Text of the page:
As I mentioned in the last post, I am working on an instructor's manual for an excellent text on special education. One of the themes which comes through over and over in this text, is that there is a dramatic need for community integration of persons with severe disabilities. Professionals seek integration in any way then find it. For example, I was surprised as the low lever of "membership" described in the text. So, classroom membership is evidenced by a name of a child with disability on the classroom roster, or school membership by that same child wearing school colors. That is hardly membership as I would define it. But then I wondered even at that level, what percentage of the persons with mental retardation, particularly adults, would be listed on a church's roster? Even that low level of membership would be a step in the right direction.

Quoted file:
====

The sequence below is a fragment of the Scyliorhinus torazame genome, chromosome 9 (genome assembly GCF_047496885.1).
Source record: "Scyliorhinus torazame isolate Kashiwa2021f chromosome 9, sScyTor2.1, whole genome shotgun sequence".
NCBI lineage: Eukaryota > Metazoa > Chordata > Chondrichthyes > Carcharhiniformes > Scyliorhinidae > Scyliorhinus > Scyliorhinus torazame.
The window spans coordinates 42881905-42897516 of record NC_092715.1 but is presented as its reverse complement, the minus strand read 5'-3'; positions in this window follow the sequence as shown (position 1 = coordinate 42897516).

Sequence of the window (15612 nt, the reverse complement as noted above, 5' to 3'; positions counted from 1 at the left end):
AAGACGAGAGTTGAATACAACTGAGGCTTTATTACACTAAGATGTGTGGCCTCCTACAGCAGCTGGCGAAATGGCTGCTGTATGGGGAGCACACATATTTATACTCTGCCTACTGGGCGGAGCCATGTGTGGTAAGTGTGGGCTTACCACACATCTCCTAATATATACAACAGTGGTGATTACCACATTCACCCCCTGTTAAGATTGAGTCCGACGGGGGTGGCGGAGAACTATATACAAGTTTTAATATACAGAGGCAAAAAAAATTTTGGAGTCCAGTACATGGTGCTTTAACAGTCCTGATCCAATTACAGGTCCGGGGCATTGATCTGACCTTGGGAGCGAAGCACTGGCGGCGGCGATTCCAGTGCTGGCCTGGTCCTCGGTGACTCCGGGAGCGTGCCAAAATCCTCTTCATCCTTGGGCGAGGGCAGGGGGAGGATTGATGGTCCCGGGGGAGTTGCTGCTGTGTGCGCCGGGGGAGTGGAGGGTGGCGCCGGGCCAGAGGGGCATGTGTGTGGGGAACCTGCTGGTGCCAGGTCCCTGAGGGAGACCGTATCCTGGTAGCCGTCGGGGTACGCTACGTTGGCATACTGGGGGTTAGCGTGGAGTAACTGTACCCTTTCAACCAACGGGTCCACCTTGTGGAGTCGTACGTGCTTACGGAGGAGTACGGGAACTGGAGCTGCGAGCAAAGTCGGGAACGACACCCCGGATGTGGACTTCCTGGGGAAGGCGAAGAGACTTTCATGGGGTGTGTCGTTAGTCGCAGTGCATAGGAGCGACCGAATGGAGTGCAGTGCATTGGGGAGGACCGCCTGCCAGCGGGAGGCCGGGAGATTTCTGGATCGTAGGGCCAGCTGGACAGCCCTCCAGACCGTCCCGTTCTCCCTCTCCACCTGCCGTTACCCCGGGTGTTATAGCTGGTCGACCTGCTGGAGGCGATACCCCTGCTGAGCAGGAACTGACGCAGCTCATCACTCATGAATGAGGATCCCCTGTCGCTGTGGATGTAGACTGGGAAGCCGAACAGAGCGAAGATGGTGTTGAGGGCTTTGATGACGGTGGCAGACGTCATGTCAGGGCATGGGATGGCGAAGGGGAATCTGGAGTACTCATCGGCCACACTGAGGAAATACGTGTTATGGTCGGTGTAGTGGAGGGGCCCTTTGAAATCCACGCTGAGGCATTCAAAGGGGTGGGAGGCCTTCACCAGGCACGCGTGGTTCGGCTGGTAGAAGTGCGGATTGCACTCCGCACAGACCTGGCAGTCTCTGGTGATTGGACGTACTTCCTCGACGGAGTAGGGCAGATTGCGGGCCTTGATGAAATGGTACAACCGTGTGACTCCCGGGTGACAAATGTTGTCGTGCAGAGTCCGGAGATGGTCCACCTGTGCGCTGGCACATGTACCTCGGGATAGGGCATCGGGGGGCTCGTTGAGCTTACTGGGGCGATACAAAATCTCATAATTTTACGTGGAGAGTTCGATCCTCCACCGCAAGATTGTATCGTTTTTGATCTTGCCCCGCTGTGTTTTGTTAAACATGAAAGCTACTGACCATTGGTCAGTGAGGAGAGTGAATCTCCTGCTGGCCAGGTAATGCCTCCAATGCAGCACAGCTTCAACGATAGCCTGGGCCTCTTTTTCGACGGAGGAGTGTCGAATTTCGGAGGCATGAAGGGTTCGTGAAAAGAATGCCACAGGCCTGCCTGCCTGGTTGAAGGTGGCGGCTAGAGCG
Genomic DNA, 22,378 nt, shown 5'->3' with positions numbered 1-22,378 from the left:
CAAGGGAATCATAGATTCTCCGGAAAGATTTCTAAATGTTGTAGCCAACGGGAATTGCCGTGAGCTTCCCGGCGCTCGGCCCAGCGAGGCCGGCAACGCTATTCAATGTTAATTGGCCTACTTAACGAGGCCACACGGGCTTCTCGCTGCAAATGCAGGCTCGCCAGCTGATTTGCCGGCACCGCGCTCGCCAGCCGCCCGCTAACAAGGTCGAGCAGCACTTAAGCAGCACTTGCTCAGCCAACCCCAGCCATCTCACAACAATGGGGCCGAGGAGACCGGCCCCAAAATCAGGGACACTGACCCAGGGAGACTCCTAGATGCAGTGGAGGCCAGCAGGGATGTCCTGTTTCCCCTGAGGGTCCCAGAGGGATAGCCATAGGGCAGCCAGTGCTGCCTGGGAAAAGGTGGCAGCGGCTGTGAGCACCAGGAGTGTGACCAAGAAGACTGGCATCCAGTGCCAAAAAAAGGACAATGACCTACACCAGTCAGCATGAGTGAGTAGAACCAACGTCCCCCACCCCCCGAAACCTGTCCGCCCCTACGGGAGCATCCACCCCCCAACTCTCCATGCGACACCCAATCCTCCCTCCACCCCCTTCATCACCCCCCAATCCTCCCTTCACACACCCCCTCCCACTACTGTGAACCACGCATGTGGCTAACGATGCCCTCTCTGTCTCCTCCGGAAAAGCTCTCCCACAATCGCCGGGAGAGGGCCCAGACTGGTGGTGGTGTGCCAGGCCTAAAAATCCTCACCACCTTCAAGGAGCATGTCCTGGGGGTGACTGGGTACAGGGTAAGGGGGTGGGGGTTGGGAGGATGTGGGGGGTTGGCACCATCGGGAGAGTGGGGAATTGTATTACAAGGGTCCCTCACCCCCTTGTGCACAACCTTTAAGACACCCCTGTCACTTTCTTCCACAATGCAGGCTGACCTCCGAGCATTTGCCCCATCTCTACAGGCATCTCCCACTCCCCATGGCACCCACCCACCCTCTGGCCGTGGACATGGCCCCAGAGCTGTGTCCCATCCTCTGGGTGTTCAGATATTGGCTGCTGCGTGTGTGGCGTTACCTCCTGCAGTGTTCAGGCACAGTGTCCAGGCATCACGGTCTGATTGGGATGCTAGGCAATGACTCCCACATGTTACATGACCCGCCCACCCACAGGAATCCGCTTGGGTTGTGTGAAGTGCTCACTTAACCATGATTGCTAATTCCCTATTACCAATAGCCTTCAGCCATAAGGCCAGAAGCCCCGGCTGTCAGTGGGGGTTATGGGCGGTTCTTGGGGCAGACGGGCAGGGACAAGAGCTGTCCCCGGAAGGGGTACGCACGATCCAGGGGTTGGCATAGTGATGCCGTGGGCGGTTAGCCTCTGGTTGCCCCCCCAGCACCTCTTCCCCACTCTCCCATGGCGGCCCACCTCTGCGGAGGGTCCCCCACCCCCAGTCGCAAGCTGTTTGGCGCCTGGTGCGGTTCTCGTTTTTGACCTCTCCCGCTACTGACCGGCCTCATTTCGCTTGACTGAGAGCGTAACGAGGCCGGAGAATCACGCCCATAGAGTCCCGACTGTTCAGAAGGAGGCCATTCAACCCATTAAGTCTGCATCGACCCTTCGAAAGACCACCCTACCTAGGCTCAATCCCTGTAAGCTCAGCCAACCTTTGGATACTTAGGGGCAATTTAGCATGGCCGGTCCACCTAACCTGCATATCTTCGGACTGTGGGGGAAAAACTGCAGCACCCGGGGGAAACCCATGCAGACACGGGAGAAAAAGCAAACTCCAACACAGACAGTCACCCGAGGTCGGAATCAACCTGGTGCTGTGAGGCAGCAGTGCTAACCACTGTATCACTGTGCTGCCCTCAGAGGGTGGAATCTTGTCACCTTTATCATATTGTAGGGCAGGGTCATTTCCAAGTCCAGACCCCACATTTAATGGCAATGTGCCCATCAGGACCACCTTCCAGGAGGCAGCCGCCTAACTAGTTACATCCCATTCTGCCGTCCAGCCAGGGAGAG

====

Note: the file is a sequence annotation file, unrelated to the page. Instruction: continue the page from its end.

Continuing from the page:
At my church, we facilitated all of the adults with severe disabilities having their picure in the church directory. For some, it was the first professional picture they had ever had made. Each received a free 8x10 in addition to appearing in the directory which was a huge treat for them. So much more needs to be done in my church (and done by me for that matter) but I was pleased to see even that level of membership.
But membership means much more to me than a name on a roster or even a picture in a pictorial directory. It implies relationships, and caring, and finding out about another's life situation, and making even the most minimal effort. I would like to think that if my wife and I didn't show up in church for a couple of weeks or a month, that someone would wonder where we were. To me that is membership: being known and potentially being missed. Hopefully the same type of awarness and relationships will begin to occur for adults with disabilities.
Saturday, June 25, 2005
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